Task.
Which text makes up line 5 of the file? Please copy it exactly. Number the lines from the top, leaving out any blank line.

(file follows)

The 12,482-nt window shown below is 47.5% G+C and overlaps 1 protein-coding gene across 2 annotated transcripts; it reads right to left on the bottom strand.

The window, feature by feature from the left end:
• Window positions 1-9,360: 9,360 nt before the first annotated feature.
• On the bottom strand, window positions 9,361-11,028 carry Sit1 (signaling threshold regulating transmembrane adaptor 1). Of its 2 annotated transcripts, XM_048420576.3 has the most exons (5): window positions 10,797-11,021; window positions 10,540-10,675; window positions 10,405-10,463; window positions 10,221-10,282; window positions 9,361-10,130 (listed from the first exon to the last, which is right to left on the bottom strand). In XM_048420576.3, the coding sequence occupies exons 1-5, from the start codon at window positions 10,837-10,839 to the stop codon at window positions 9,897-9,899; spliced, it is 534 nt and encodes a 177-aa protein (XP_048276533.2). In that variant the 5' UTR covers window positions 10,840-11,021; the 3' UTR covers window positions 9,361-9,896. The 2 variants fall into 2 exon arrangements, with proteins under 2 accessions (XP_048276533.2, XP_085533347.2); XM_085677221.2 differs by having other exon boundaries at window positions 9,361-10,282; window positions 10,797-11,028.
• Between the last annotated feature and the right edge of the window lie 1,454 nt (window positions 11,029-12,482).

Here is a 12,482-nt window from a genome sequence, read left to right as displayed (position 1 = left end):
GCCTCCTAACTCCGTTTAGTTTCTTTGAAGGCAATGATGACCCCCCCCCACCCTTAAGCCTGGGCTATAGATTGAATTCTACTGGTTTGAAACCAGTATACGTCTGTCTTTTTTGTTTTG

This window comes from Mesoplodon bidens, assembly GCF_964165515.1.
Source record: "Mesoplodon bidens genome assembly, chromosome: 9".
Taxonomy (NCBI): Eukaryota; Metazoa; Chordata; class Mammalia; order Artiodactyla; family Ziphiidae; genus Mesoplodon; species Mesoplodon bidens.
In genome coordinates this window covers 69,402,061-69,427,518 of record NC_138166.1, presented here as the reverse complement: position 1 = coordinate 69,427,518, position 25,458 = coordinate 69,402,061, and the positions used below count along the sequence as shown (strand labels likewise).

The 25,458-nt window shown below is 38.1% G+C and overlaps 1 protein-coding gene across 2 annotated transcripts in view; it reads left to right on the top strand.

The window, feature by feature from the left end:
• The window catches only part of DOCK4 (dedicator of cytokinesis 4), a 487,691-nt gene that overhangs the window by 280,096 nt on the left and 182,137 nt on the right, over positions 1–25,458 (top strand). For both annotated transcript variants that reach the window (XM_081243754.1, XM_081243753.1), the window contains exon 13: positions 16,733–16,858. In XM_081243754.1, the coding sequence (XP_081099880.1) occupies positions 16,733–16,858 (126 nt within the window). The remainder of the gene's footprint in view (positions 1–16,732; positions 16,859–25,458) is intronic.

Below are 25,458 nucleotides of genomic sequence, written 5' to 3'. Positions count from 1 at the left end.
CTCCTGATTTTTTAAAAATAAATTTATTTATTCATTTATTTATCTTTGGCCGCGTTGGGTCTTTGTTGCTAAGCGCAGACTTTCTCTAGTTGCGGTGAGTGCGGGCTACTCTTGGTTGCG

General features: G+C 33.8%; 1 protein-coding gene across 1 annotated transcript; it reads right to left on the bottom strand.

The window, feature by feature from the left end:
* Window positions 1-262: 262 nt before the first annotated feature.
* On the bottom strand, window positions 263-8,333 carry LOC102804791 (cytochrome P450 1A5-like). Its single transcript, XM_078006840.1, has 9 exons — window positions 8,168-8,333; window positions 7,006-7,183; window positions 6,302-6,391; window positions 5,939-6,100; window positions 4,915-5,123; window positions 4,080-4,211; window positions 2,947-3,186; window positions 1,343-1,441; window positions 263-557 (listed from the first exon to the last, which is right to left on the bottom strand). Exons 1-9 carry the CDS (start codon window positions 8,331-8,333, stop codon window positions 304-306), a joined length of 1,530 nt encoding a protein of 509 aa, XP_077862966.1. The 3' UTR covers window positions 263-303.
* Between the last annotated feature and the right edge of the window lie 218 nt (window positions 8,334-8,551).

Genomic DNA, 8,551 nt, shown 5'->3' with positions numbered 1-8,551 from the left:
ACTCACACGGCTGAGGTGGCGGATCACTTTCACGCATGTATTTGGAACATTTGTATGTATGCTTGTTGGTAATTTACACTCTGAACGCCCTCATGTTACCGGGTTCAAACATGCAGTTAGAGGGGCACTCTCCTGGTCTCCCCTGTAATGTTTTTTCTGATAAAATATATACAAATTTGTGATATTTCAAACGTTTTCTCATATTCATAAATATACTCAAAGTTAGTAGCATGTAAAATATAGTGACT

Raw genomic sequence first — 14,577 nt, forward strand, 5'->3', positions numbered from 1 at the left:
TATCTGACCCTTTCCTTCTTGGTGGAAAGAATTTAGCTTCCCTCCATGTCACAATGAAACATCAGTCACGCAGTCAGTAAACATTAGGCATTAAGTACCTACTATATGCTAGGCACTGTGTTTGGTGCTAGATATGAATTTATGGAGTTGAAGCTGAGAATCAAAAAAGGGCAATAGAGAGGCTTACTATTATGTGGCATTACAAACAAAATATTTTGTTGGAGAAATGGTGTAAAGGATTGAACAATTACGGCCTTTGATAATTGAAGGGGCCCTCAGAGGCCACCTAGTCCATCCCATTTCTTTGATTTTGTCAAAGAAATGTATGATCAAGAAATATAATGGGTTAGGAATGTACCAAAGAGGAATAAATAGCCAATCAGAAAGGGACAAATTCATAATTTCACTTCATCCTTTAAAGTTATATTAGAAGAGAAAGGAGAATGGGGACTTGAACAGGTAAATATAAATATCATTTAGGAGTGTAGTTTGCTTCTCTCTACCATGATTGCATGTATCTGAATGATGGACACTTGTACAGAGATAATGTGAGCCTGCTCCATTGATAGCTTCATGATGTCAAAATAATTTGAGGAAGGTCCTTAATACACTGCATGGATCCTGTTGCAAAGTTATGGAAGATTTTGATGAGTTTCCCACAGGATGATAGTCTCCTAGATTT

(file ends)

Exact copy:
• Between the last annotated feature and the right edge of the window lie 1,454 nt (window positions 11,029-12,482).